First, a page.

Forget everything you thought you knew about the Madden football franchise on the Xbox 360. The 2006 installment was a pathetic attempt to sell a game based only of graphic eye candy, with very limited replay ability. When NCAA ’07 came out earlier this year, I was ecstatic just to have a game so playable. Madden matches NCAA’s game play, but it offers so much more as far as in depth play is concerned.
To get the obvious out of the way the game has excellent visual graphics, easily the best seen in a console football game to date. In addition to that the game delivers a good punch with its presentation of a quality soundtrack on game menus. The overall experience is numbed fairly significantly with a radio announcer doing play-by-play in game, and I would like to see how a 360 game would feel with the Madden-Michaels tandem at the helm. If you prefer to keep Madden’s lips closed then this will be a victory for your tastes.
One other notable category of improvement over last year’s game is the noticeable increase of player animations. There are new tackles, blocks, and even player-specific moves. Daunte gets his roll-on following a big play, and Chad Johnson graces us with his touted river dance in the end-zone which adds quite a quirk to the game. Some of these animations can be quite comical as well. On one occasion I intercepted a pass and took it back for a touchdown, and when watching the replay one of the offensive linemen could be seen barely getting blocked and falling while trying to maintain his balance yet ultimately winding up on his backside.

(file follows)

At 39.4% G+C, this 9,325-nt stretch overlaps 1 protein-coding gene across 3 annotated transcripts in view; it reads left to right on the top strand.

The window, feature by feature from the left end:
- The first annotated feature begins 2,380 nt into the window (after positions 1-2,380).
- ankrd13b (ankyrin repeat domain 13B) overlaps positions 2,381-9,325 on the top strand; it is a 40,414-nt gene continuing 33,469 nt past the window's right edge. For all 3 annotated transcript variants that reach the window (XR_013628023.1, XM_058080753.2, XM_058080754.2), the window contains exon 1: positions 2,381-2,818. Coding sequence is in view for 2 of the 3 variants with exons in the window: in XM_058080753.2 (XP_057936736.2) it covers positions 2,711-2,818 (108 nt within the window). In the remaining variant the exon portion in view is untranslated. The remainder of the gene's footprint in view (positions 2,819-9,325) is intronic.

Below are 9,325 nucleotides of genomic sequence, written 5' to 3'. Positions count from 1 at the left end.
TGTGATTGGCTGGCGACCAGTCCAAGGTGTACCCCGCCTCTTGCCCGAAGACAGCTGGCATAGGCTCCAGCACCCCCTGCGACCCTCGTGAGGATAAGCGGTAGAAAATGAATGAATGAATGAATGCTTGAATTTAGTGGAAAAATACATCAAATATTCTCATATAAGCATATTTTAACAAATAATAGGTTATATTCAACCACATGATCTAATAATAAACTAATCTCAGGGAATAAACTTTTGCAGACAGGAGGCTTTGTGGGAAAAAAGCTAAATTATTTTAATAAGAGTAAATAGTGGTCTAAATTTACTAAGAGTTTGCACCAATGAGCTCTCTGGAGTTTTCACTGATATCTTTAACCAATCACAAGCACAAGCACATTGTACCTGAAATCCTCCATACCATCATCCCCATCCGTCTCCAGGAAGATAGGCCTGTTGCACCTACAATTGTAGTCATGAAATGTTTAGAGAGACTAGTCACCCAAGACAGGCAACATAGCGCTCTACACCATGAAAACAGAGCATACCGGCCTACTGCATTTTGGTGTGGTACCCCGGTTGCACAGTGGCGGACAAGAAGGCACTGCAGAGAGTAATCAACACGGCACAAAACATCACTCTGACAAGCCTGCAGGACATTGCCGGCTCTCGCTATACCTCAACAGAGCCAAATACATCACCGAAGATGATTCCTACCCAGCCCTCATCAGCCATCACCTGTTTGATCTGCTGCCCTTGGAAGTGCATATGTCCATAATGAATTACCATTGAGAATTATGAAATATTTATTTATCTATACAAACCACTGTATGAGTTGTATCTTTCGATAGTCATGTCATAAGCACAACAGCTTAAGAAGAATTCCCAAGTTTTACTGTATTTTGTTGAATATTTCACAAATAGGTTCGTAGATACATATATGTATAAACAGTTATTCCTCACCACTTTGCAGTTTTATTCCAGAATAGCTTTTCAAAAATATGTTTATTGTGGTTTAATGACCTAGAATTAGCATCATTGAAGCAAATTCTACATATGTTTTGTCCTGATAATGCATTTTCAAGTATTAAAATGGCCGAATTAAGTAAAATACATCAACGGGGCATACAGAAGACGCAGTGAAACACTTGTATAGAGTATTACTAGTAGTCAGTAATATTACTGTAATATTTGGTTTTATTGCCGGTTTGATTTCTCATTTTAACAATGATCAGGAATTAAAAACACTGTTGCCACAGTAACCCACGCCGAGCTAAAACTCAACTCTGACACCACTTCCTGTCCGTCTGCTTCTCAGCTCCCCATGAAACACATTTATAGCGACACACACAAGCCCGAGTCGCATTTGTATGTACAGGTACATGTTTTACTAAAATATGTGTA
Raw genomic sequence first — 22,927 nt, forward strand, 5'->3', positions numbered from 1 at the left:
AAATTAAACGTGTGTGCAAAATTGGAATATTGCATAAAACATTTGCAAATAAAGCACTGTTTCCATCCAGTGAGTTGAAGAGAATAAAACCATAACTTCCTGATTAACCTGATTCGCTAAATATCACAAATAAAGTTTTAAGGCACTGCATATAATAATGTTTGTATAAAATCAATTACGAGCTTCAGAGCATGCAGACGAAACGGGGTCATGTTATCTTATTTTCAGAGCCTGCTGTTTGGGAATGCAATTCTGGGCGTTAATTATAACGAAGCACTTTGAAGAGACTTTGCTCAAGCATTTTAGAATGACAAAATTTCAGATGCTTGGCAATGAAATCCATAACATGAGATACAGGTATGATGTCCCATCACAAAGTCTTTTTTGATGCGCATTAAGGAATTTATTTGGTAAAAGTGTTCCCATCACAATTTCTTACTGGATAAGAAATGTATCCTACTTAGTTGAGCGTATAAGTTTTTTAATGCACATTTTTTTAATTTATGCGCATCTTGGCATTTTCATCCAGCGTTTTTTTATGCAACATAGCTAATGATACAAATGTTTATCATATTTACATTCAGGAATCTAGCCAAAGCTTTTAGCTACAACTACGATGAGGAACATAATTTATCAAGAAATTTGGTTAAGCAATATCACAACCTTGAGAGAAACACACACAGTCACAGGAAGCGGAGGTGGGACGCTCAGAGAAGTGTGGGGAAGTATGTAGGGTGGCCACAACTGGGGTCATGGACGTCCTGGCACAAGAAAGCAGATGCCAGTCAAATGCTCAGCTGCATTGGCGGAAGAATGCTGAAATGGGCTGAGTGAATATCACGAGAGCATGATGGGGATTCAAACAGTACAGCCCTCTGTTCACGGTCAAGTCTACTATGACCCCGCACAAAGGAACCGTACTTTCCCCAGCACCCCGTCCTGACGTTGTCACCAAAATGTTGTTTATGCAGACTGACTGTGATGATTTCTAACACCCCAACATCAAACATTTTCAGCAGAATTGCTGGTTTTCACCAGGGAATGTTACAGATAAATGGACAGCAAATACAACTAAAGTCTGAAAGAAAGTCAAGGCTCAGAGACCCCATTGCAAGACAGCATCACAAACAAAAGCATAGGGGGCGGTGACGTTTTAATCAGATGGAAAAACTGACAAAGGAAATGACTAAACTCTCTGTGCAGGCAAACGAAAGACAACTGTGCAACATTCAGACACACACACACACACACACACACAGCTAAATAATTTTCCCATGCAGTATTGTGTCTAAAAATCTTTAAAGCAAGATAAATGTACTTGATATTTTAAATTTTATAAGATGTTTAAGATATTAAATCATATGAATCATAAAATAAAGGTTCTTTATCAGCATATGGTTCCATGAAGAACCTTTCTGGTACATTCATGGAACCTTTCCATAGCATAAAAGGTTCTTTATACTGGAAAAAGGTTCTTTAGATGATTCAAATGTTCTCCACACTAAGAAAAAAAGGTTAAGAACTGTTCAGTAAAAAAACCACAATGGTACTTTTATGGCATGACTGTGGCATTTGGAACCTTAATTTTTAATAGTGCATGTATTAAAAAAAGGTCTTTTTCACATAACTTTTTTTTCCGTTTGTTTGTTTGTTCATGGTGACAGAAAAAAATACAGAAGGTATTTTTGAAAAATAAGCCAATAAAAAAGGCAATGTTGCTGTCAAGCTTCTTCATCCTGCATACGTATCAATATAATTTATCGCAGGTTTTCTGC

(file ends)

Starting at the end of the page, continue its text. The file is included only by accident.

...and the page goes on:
The all-new lead blocker control changes the game and can really add some spice to the game especially for those who prefer to employ a run-based offense. The all-new Hall-of-Fame mode adds unbelievable depth to the game because playing each position is so different. Running backs, you had better learn how to pass block, and linebackers cannot simply blitz off the edge every play like so many players are obsessed with. The mode can seem frustrating at first, especially when getting no practice before being forced to run a timed 40 and do bench press reps. Overall this adds an entirely new component to an already fantastic game.
Overall, football on the next-gen Xbox 360 is not up to par with what we left off playing on our former consoles. Now, I would much rather be playing this game on 360 than PS2, it’s just that there is so much room for improvement that I can’t help but be excited about what could go into next year’s game. For the time being I’ll be just fine exploring this gem.